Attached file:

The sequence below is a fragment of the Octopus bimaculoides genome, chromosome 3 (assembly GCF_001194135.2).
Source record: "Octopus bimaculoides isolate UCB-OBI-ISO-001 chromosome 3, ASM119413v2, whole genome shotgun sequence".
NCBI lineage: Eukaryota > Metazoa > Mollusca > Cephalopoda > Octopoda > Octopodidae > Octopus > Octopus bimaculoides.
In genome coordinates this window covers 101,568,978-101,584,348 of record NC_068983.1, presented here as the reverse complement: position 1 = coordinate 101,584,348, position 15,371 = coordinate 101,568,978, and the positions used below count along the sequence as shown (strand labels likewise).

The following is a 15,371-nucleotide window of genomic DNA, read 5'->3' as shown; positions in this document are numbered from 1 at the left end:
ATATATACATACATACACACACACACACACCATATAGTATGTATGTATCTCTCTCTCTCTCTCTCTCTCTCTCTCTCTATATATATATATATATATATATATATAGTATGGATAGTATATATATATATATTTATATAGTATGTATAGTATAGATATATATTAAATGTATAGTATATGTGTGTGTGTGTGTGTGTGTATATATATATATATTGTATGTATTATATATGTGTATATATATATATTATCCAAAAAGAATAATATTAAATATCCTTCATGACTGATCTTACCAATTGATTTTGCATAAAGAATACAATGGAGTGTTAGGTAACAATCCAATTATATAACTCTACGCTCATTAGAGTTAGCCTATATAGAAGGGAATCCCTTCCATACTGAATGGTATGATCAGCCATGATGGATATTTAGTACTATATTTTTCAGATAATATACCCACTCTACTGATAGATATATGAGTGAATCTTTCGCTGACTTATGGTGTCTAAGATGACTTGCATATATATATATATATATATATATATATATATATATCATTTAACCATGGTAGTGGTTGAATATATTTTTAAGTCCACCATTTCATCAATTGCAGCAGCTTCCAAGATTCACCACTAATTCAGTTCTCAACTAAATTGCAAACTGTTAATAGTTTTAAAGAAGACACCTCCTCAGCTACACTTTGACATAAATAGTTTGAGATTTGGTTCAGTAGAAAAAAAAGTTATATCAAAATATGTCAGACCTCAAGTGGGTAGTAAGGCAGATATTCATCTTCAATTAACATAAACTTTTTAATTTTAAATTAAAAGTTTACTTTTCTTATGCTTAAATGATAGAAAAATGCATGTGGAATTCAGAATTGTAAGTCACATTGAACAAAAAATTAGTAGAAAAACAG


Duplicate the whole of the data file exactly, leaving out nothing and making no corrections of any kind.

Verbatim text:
The sequence below is a fragment of the Octopus bimaculoides genome, chromosome 3 (assembly GCF_001194135.2).
Source record: "Octopus bimaculoides isolate UCB-OBI-ISO-001 chromosome 3, ASM119413v2, whole genome shotgun sequence".
NCBI lineage: Eukaryota > Metazoa > Mollusca > Cephalopoda > Octopoda > Octopodidae > Octopus > Octopus bimaculoides.
In genome coordinates this window covers 101,568,978-101,584,348 of record NC_068983.1, presented here as the reverse complement: position 1 = coordinate 101,584,348, position 15,371 = coordinate 101,568,978, and the positions used below count along the sequence as shown (strand labels likewise).

The following is a 15,371-nucleotide window of genomic DNA, read 5'->3' as shown; positions in this document are numbered from 1 at the left end:
ATATATACATACATACACACACACACACACCATATAGTATGTATGTATCTCTCTCTCTCTCTCTCTCTCTCTCTCTCTATATATATATATATATATATATATATAGTATGGATAGTATATATATATATATTTATATAGTATGTATAGTATAGATATATATTAAATGTATAGTATATGTGTGTGTGTGTGTGTGTGTATATATATATATATTGTATGTATTATATATGTGTATATATATATATTATCCAAAAAGAATAATATTAAATATCCTTCATGACTGATCTTACCAATTGATTTTGCATAAAGAATACAATGGAGTGTTAGGTAACAATCCAATTATATAACTCTACGCTCATTAGAGTTAGCCTATATAGAAGGGAATCCCTTCCATACTGAATGGTATGATCAGCCATGATGGATATTTAGTACTATATTTTTCAGATAATATACCCACTCTACTGATAGATATATGAGTGAATCTTTCGCTGACTTATGGTGTCTAAGATGACTTGCATATATATATATATATATATATATATATATATATATCATTTAACCATGGTAGTGGTTGAATATATTTTTAAGTCCACCATTTCATCAATTGCAGCAGCTTCCAAGATTCACCACTAATTCAGTTCTCAACTAAATTGCAAACTGTTAATAGTTTTAAAGAAGACACCTCCTCAGCTACACTTTGACATAAATAGTTTGAGATTTGGTTCAGTAGAAAAAAAAGTTATATCAAAATATGTCAGACCTCAAGTGGGTAGTAAGGCAGATATTCATCTTCAATTAACATAAACTTTTTAATTTTAAATTAAAAGTTTACTTTTCTTATGCTTAAATGATAGAAAAATGCATGTGGAATTCAGAATTGTAAGTCACATTGAACAAAAAATTAGTAGAAAAACAG